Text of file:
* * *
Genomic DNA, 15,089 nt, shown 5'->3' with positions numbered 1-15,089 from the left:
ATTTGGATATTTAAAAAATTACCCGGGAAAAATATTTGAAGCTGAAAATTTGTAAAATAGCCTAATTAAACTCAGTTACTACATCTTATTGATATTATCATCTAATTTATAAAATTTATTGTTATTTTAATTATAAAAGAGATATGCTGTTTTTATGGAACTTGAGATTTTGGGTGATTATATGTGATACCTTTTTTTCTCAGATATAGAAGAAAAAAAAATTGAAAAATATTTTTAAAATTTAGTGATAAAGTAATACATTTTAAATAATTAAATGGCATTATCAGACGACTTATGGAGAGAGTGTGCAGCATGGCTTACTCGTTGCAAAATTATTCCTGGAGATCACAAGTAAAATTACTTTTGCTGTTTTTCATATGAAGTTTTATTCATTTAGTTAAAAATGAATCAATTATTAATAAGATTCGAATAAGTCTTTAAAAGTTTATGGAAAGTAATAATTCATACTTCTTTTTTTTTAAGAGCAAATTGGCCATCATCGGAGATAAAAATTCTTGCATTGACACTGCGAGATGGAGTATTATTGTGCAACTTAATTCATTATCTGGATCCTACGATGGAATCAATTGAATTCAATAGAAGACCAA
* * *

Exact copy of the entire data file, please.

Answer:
Genomic DNA, 15,089 nt, shown 5'->3' with positions numbered 1-15,089 from the left:
ATTTGGATATTTAAAAAATTACCCGGGAAAAATATTTGAAGCTGAAAATTTGTAAAATAGCCTAATTAAACTCAGTTACTACATCTTATTGATATTATCATCTAATTTATAAAATTTATTGTTATTTTAATTATAAAAGAGATATGCTGTTTTTATGGAACTTGAGATTTTGGGTGATTATATGTGATACCTTTTTTTCTCAGATATAGAAGAAAAAAAAATTGAAAAATATTTTTAAAATTTAGTGATAAAGTAATACATTTTAAATAATTAAATGGCATTATCAGACGACTTATGGAGAGAGTGTGCAGCATGGCTTACTCGTTGCAAAATTATTCCTGGAGATCACAAGTAAAATTACTTTTGCTGTTTTTCATATGAAGTTTTATTCATTTAGTTAAAAATGAATCAATTATTAATAAGATTCGAATAAGTCTTTAAAAGTTTATGGAAAGTAATAATTCATACTTCTTTTTTTTTAAGAGCAAATTGGCCATCATCGGAGATAAAAATTCTTGCATTGACACTGCGAGATGGAGTATTATTGTGCAACTTAATTCATTATCTGGATCCTACGATGGAATCAATTGAATTCAATAGAAGACCAA